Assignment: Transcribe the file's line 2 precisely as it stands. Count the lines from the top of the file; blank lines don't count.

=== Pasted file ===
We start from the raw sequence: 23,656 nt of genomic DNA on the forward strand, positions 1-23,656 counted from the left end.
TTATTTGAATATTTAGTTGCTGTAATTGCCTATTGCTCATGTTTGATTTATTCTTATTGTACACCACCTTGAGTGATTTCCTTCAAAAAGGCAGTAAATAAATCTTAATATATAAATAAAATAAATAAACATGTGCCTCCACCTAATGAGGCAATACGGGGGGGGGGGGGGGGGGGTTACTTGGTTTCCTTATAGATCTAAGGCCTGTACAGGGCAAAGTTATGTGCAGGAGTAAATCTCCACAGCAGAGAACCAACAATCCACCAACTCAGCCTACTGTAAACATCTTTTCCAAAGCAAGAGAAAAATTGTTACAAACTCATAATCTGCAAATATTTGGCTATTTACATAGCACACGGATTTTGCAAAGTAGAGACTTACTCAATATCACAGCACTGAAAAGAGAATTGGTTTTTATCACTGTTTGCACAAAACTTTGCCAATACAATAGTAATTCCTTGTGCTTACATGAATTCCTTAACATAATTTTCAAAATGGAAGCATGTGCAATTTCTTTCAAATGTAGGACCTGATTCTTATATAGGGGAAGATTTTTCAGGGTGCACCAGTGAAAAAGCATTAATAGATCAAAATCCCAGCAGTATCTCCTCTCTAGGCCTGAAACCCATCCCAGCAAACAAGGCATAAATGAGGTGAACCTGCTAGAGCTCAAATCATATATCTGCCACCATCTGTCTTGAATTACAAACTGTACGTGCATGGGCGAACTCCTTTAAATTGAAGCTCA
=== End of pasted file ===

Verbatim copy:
TTATTTGAATATTTAGTTGCTGTAATTGCCTATTGCTCATGTTTGATTTATTCTTATTGTACACCACCTTGAGTGATTTCCTTCAAAAAGGCAGTAAATAAATCTTAATATATAAATAAAATAAATAAACATGTGCCTCCACCTAATGAGGCAATACGGGGGGGGGGGGGGGGGGGTTACTTGGTTTCCTTATAGATCTAAGGCCTGTACAGGGCAAAGTTATGTGCAGGAGTAAATCTCCACAGCAGAGAACCAACAATCCACCAACTCAGCCTACTGTAAACATCTTTTCCAAAGCAAGAGAAAAATTGTTACAAACTCATAATCTGCAAATATTTGGCTATTTACATAGCACACGGATTTTGCAAAGTAGAGACTTACTCAATATCACAGCACTGAAAAGAGAATTGGTTTTTATCACTGTTTGCACAAAACTTTGCCAATACAATAGTAATTCCTTGTGCTTACATGAATTCCTTAACATAATTTTCAAAATGGAAGCATGTGCAATTTCTTTCAAATGTAGGACCTGATTCTTATATAGGGGAAGATTTTTCAGGGTGCACCAGTGAAAAAGCATTAATAGATCAAAATCCCAGCAGTATCTCCTCTCTAGGCCTGAAACCCATCCCAGCAAACAAGGCATAAATGAGGTGAACCTGCTAGAGCTCAAATCATATATCTGCCACCATCTGTCTTGAATTACAAACTGTACGTGCATGGGCGAACTCCTTTAAATTGAAGCTCA